Having said that, perhaps it’s better that way. Perhaps it’s better that it remains hidden away and saves itself from the circus-like curse of mass tourism. I can see it now, a cafeteria amidst the cavities. Please… please no. Salnitre is far too special. Far too unique. And one of the greatest secrets of Catalonia…

In fact... Ssshhh!

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Posted by lauracerys 06:21 Archived in Spain Tagged barcelona caves spain Comments (3)

In the land of white three-quarters.

i.e Palma de Mallorca

sunny 24 °C

A mere 25 minute flight from Barcelona lies the tourist haven of Mallorca, famous for its glorious coastline of soft, sweeping beaches, balmy, azure waters, and secret coves known only by Sunday locals. But for all the hype surrounding the holiday resorts, and for all the visitors that swarm there during the summer months, the capital city of Palma is by most, ignored. And so, given its ridiculous proximity, a friend and I decided to do something spontaneous for once and head on over for the weekend. And not long after we had left our apartment, as if it were only a commute, we were there, just in time for breakfast.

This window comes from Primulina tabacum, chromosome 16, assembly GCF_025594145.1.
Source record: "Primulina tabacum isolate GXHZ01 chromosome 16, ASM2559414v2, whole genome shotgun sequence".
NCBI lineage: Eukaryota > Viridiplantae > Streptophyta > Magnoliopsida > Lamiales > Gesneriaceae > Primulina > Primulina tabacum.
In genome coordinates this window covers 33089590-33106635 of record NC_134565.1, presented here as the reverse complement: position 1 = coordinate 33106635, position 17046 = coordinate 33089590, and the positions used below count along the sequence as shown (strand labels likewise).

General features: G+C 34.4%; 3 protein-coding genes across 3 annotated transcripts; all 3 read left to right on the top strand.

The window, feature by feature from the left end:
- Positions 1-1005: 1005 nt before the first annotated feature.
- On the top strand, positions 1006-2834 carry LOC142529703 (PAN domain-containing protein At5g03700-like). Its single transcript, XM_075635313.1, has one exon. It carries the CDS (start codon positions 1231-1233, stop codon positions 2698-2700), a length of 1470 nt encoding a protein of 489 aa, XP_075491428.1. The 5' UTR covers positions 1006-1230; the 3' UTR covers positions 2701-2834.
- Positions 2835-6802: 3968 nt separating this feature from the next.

We had decided that the focus of our stay would be food and wandering. And so true to that we followed our senses through the old city centre in search of that perfect place. The first thing that stood out about Palma was its sensational colours. If you had to draw a child-like picture of ‘the Spanish Mediterranean’ it would surely look something like Palma. Zesty, orange and yellow painted buildings vibrantly displaying their multitude of warm shades and shadows, contrasting, or perhaps perfectly harmonizing with a deep sapphire sky. I was also enchanted by Palma’s scattering of old, tucked-away palaces, which must once have belonged to wealthy merchants. As we meandered the beguiling streets we often found ourselves popping out onto a square, and it struck me that Palma is in-fact a treasure trove of history.